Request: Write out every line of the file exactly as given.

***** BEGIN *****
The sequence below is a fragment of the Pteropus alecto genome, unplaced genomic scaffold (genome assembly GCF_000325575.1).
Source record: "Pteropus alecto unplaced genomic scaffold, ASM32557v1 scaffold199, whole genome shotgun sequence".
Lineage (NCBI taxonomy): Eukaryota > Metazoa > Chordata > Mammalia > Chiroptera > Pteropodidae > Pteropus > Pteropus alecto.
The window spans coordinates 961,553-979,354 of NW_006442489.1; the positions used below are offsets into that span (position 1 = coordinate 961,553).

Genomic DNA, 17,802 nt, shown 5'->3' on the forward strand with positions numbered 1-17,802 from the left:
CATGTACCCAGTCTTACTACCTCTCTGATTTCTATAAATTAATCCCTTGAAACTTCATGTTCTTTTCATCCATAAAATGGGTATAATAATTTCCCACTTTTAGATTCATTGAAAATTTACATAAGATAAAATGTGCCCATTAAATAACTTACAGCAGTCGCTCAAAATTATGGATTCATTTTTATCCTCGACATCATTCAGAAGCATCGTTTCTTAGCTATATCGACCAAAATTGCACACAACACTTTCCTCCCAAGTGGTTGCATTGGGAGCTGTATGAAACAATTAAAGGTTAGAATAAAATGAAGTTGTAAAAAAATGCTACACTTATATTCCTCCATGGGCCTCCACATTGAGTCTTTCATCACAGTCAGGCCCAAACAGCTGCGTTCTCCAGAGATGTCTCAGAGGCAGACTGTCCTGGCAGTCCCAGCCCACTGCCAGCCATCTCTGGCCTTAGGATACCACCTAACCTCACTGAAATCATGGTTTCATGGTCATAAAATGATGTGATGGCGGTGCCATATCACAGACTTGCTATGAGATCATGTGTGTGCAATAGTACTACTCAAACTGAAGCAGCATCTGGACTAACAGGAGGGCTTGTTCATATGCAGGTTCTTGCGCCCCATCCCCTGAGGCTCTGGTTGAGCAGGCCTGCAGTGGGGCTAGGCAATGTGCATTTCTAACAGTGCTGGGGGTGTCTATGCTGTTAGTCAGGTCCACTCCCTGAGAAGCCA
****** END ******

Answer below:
The sequence below is a fragment of the Pteropus alecto genome, unplaced genomic scaffold (genome assembly GCF_000325575.1).
Source record: "Pteropus alecto unplaced genomic scaffold, ASM32557v1 scaffold199, whole genome shotgun sequence".
Lineage (NCBI taxonomy): Eukaryota > Metazoa > Chordata > Mammalia > Chiroptera > Pteropodidae > Pteropus > Pteropus alecto.
The window spans coordinates 961,553-979,354 of NW_006442489.1; the positions used below are offsets into that span (position 1 = coordinate 961,553).

Genomic DNA, 17,802 nt, shown 5'->3' on the forward strand with positions numbered 1-17,802 from the left:
CATGTACCCAGTCTTACTACCTCTCTGATTTCTATAAATTAATCCCTTGAAACTTCATGTTCTTTTCATCCATAAAATGGGTATAATAATTTCCCACTTTTAGATTCATTGAAAATTTACATAAGATAAAATGTGCCCATTAAATAACTTACAGCAGTCGCTCAAAATTATGGATTCATTTTTATCCTCGACATCATTCAGAAGCATCGTTTCTTAGCTATATCGACCAAAATTGCACACAACACTTTCCTCCCAAGTGGTTGCATTGGGAGCTGTATGAAACAATTAAAGGTTAGAATAAAATGAAGTTGTAAAAAAATGCTACACTTATATTCCTCCATGGGCCTCCACATTGAGTCTTTCATCACAGTCAGGCCCAAACAGCTGCGTTCTCCAGAGATGTCTCAGAGGCAGACTGTCCTGGCAGTCCCAGCCCACTGCCAGCCATCTCTGGCCTTAGGATACCACCTAACCTCACTGAAATCATGGTTTCATGGTCATAAAATGATGTGATGGCGGTGCCATATCACAGACTTGCTATGAGATCATGTGTGTGCAATAGTACTACTCAAACTGAAGCAGCATCTGGACTAACAGGAGGGCTTGTTCATATGCAGGTTCTTGCGCCCCATCCCCTGAGGCTCTGGTTGAGCAGGCCTGCAGTGGGGCTAGGCAATGTGCATTTCTAACAGTGCTGGGGGTGTCTATGCTGTTAGTCAGGTCCACTCCCTGAGAAGCCA